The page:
Sgrena told her newspaper colleagues, who met her plane, that her captors "never treated me badly," ANSA reported. "She's been through a trial, but she's alive. Finally, we've gotten to see her," said her father, Franco.

She was abducted Feb. 4 by gunmen who blocked her car outside Baghdad University. Last month, she was shown in a video pleading for her life and demanding that all foreign troops including Italian forces leave Iraq.

Friday's shooting occurred shortly after Giuliana Sgrena was released from a Baghdad hospital.

The U.S. military said the car she was riding in after her release was speeding as it approached a coalition checkpoint in western Baghdad on its way to the airport. Soldiers shot into the engine block after trying to warn the driver to stop by "hand and arm signals, flashing white lights and firing warning shots," the military said.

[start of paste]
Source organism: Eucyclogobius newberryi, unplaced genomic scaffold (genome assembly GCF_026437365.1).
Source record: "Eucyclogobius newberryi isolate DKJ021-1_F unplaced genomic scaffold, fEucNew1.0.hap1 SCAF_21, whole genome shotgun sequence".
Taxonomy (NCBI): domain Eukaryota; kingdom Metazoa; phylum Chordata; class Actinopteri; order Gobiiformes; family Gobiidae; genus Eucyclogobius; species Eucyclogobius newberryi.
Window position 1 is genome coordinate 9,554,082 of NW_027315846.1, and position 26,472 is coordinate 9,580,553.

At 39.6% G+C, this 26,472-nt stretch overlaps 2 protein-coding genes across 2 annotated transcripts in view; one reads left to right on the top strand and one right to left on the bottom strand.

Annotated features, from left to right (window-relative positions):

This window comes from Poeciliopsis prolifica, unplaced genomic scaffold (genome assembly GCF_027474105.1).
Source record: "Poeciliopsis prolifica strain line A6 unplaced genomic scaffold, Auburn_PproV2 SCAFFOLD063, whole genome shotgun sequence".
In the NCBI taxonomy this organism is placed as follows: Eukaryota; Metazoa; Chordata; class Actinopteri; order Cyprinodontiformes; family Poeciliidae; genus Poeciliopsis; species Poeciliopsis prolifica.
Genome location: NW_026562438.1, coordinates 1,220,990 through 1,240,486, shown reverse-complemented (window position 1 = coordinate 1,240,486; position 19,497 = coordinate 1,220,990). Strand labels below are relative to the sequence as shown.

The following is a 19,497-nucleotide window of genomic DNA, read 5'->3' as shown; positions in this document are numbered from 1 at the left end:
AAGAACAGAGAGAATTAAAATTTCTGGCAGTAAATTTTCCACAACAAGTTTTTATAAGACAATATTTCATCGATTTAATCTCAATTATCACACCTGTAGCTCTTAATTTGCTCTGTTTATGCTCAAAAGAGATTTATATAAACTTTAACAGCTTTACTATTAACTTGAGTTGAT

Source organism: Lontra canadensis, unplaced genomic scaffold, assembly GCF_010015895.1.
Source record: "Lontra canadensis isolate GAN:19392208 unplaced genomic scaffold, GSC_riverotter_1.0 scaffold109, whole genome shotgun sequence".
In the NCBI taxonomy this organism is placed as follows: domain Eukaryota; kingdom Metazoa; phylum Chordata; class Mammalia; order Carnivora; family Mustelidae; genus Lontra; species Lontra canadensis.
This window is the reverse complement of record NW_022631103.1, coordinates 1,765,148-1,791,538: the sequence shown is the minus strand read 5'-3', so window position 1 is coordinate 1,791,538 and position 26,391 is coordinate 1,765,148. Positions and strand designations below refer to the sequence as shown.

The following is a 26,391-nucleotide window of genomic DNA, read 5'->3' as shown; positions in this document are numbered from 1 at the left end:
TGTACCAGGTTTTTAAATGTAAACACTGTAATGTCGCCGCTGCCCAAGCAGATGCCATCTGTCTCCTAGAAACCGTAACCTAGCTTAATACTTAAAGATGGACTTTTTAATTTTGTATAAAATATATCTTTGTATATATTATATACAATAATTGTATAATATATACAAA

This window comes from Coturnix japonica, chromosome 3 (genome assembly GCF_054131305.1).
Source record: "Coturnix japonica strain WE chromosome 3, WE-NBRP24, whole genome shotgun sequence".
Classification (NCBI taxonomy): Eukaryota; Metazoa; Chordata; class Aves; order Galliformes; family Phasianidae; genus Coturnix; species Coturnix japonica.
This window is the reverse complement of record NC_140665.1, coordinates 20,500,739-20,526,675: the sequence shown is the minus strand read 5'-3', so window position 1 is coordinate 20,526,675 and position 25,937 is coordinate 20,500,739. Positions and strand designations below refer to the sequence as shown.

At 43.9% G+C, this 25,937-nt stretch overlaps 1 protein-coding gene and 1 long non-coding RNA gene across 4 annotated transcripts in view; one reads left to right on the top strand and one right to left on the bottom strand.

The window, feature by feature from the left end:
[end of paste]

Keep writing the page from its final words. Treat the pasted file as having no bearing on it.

U.S. troops took Sgrena to an American military hospital in Iraq, where shrapnel was removed from her left shoulder. The shrapnel removed from Sgrena's shoulder may have been a fragment of the fire that killed Calipari, he said.

Berlusconi has kept 3,000 troops in Iraq, and the shooting was likely to set off new protests in Italy, where tens of thousands have regularly demonstrated against the Iraq war. Sgrena's newspaper vigorously opposed the conflict.

News of the shooting drew immediate criticism Friday from Berlusconi's political foes, who were eager to attack the government for its staunch support of the war.

"Another victim of an absurd war," Alfonso Pecoraro Scanio, leader of the Green Party, told the Apcom news agency.